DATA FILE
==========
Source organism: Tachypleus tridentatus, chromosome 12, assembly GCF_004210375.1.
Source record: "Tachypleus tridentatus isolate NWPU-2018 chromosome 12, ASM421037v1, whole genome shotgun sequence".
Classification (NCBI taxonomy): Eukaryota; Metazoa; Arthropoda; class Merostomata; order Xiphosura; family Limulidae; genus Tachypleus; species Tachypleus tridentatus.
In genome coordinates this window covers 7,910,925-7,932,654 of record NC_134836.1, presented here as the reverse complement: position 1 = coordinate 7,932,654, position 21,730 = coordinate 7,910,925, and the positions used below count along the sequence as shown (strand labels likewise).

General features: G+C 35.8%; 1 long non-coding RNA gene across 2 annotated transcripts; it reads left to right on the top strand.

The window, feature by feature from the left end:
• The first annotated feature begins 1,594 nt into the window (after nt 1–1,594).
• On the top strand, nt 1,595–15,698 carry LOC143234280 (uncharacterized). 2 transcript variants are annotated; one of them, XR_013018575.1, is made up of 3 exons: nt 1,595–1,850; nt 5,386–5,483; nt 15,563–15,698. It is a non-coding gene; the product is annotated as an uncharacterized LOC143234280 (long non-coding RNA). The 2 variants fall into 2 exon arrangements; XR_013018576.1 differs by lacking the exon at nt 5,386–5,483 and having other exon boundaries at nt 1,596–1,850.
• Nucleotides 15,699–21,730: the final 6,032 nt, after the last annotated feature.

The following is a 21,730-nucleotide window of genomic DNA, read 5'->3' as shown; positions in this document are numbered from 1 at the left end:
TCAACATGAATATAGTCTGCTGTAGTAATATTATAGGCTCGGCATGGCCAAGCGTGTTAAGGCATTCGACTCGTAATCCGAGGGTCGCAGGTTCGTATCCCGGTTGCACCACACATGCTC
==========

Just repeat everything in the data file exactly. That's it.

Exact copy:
Source organism: Tachypleus tridentatus, chromosome 12, assembly GCF_004210375.1.
Source record: "Tachypleus tridentatus isolate NWPU-2018 chromosome 12, ASM421037v1, whole genome shotgun sequence".
Classification (NCBI taxonomy): Eukaryota; Metazoa; Arthropoda; class Merostomata; order Xiphosura; family Limulidae; genus Tachypleus; species Tachypleus tridentatus.
In genome coordinates this window covers 7,910,925-7,932,654 of record NC_134836.1, presented here as the reverse complement: position 1 = coordinate 7,932,654, position 21,730 = coordinate 7,910,925, and the positions used below count along the sequence as shown (strand labels likewise).

General features: G+C 35.8%; 1 long non-coding RNA gene across 2 annotated transcripts; it reads left to right on the top strand.

The window, feature by feature from the left end:
• The first annotated feature begins 1,594 nt into the window (after nt 1–1,594).
• On the top strand, nt 1,595–15,698 carry LOC143234280 (uncharacterized). 2 transcript variants are annotated; one of them, XR_013018575.1, is made up of 3 exons: nt 1,595–1,850; nt 5,386–5,483; nt 15,563–15,698. It is a non-coding gene; the product is annotated as an uncharacterized LOC143234280 (long non-coding RNA). The 2 variants fall into 2 exon arrangements; XR_013018576.1 differs by lacking the exon at nt 5,386–5,483 and having other exon boundaries at nt 1,596–1,850.
• Nucleotides 15,699–21,730: the final 6,032 nt, after the last annotated feature.

The following is a 21,730-nucleotide window of genomic DNA, read 5'->3' as shown; positions in this document are numbered from 1 at the left end:
TCAACATGAATATAGTCTGCTGTAGTAATATTATAGGCTCGGCATGGCCAAGCGTGTTAAGGCATTCGACTCGTAATCCGAGGGTCGCAGGTTCGTATCCCGGTTGCACCACACATGCTC